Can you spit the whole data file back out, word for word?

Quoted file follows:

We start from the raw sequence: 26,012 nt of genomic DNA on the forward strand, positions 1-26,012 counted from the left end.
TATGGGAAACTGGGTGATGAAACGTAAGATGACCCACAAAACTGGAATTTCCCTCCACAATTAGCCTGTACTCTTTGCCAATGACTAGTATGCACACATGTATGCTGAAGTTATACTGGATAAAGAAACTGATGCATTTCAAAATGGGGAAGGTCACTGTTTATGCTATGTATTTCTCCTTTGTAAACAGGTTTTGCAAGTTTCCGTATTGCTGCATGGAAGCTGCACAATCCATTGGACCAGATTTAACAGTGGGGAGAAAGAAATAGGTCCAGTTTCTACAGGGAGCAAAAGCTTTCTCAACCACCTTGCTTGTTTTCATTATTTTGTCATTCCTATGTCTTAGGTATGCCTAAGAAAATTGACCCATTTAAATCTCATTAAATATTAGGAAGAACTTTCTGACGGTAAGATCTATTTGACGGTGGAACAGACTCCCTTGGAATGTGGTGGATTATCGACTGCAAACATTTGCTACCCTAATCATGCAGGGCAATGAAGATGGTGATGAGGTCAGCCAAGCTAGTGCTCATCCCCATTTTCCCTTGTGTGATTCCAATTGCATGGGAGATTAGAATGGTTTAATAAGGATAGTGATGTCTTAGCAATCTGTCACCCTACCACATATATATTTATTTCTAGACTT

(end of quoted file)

We start from the raw sequence: 26,012 nt of genomic DNA on the forward strand, positions 1-26,012 counted from the left end.
TATGGGAAACTGGGTGATGAAACGTAAGATGACCCACAAAACTGGAATTTCCCTCCACAATTAGCCTGTACTCTTTGCCAATGACTAGTATGCACACATGTATGCTGAAGTTATACTGGATAAAGAAACTGATGCATTTCAAAATGGGGAAGGTCACTGTTTATGCTATGTATTTCTCCTTTGTAAACAGGTTTTGCAAGTTTCCGTATTGCTGCATGGAAGCTGCACAATCCATTGGACCAGATTTAACAGTGGGGAGAAAGAAATAGGTCCAGTTTCTACAGGGAGCAAAAGCTTTCTCAACCACCTTGCTTGTTTTCATTATTTTGTCATTCCTATGTCTTAGGTATGCCTAAGAAAATTGACCCATTTAAATCTCATTAAATATTAGGAAGAACTTTCTGACGGTAAGATCTATTTGACGGTGGAACAGACTCCCTTGGAATGTGGTGGATTATCGACTGCAAACATTTGCTACCCTAATCATGCAGGGCAATGAAGATGGTGATGAGGTCAGCCAAGCTAGTGCTCATCCCCATTTTCCCTTGTGTGATTCCAATTGCATGGGAGATTAGAATGGTTTAATAAGGATAGTGATGTCTTAGCAATCTGTCACCCTACCACATATATATTTATTTCTAGACTT